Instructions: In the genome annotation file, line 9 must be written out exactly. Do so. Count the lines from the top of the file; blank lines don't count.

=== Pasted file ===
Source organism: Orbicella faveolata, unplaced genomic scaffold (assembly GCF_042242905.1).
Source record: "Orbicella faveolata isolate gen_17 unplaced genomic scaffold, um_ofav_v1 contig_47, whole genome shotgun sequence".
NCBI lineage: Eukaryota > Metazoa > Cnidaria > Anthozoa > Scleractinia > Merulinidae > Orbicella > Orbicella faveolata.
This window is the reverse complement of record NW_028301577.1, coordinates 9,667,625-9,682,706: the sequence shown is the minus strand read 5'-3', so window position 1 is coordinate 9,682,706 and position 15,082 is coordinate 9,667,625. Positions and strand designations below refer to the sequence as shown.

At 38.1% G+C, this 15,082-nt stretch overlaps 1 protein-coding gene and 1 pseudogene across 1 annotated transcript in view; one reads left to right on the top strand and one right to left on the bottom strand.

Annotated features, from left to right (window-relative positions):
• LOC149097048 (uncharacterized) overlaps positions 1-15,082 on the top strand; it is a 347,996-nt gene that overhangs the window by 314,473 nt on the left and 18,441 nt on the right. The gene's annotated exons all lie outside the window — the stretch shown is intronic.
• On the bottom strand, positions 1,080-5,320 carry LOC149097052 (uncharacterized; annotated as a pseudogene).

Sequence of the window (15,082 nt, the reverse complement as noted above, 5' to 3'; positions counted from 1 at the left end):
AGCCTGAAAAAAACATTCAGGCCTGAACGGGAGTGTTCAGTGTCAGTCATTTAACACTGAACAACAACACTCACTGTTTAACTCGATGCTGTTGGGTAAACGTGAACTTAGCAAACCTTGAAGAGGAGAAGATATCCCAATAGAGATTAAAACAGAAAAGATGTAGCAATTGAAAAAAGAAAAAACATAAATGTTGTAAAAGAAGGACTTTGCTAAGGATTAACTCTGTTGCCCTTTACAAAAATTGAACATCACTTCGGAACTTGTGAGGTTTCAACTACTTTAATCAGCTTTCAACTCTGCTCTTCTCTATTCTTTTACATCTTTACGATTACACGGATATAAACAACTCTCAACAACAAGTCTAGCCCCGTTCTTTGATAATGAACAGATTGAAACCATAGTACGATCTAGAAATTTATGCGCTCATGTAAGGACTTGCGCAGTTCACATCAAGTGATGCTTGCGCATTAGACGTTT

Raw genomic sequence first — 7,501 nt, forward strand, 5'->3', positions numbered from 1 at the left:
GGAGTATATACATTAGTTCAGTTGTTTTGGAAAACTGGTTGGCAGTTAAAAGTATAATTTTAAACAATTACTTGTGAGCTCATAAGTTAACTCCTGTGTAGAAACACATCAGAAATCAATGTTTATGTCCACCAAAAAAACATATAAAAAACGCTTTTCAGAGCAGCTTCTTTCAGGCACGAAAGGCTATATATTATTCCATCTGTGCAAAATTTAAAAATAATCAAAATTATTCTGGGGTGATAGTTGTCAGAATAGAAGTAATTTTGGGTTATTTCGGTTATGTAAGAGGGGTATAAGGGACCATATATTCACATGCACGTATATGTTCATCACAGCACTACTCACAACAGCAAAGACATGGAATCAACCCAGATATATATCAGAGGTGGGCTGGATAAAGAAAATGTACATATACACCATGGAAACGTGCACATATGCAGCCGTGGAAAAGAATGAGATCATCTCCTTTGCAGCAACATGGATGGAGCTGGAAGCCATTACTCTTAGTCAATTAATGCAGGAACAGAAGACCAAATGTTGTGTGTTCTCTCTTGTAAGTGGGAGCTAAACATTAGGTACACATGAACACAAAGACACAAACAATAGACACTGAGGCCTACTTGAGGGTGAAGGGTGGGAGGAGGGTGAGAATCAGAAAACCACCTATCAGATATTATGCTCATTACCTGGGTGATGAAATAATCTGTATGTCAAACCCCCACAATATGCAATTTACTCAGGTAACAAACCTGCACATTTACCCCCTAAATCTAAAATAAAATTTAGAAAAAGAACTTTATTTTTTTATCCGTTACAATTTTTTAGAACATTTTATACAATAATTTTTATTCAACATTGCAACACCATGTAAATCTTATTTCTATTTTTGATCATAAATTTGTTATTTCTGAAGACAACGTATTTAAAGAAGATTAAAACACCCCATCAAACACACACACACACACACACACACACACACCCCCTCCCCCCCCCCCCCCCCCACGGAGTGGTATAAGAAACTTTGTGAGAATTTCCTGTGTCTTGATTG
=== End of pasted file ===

Sequence of the window (15,082 nt, the reverse complement as noted above, 5' to 3'; positions counted from 1 at the left end):